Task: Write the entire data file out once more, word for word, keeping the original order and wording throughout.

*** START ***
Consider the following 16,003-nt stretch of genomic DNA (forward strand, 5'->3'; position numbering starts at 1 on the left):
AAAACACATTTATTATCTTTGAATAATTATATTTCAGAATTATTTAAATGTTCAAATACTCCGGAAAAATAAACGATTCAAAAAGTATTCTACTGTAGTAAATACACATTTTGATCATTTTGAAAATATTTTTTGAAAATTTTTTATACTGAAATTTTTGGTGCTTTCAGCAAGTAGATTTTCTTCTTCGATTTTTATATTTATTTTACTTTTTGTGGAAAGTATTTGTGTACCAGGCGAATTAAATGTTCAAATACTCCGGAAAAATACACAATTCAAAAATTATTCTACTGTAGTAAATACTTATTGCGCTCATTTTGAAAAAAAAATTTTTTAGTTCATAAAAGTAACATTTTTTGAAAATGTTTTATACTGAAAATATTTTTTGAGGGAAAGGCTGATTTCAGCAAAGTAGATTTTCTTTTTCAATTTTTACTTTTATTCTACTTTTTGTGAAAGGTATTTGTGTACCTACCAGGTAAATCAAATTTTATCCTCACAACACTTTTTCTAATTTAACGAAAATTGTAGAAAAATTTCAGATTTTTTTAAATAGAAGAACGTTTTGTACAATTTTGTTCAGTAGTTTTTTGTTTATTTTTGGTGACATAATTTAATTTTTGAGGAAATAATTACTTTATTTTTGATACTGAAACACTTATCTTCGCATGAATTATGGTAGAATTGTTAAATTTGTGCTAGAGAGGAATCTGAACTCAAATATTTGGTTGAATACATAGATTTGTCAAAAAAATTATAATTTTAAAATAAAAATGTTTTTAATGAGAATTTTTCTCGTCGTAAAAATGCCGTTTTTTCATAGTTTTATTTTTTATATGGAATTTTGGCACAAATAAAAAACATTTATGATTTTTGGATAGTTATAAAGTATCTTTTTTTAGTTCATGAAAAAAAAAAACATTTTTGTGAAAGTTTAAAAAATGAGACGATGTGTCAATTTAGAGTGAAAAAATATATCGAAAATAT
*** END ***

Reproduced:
Consider the following 16,003-nt stretch of genomic DNA (forward strand, 5'->3'; position numbering starts at 1 on the left):
AAAACACATTTATTATCTTTGAATAATTATATTTCAGAATTATTTAAATGTTCAAATACTCCGGAAAAATAAACGATTCAAAAAGTATTCTACTGTAGTAAATACACATTTTGATCATTTTGAAAATATTTTTTGAAAATTTTTTATACTGAAATTTTTGGTGCTTTCAGCAAGTAGATTTTCTTCTTCGATTTTTATATTTATTTTACTTTTTGTGGAAAGTATTTGTGTACCAGGCGAATTAAATGTTCAAATACTCCGGAAAAATACACAATTCAAAAATTATTCTACTGTAGTAAATACTTATTGCGCTCATTTTGAAAAAAAAATTTTTTAGTTCATAAAAGTAACATTTTTTGAAAATGTTTTATACTGAAAATATTTTTTGAGGGAAAGGCTGATTTCAGCAAAGTAGATTTTCTTTTTCAATTTTTACTTTTATTCTACTTTTTGTGAAAGGTATTTGTGTACCTACCAGGTAAATCAAATTTTATCCTCACAACACTTTTTCTAATTTAACGAAAATTGTAGAAAAATTTCAGATTTTTTTAAATAGAAGAACGTTTTGTACAATTTTGTTCAGTAGTTTTTTGTTTATTTTTGGTGACATAATTTAATTTTTGAGGAAATAATTACTTTATTTTTGATACTGAAACACTTATCTTCGCATGAATTATGGTAGAATTGTTAAATTTGTGCTAGAGAGGAATCTGAACTCAAATATTTGGTTGAATACATAGATTTGTCAAAAAAATTATAATTTTAAAATAAAAATGTTTTTAATGAGAATTTTTCTCGTCGTAAAAATGCCGTTTTTTCATAGTTTTATTTTTTATATGGAATTTTGGCACAAATAAAAAACATTTATGATTTTTGGATAGTTATAAAGTATCTTTTTTTAGTTCATGAAAAAAAAAAACATTTTTGTGAAAGTTTAAAAAATGAGACGATGTGTCAATTTAGAGTGAAAAAATATATCGAAAATAT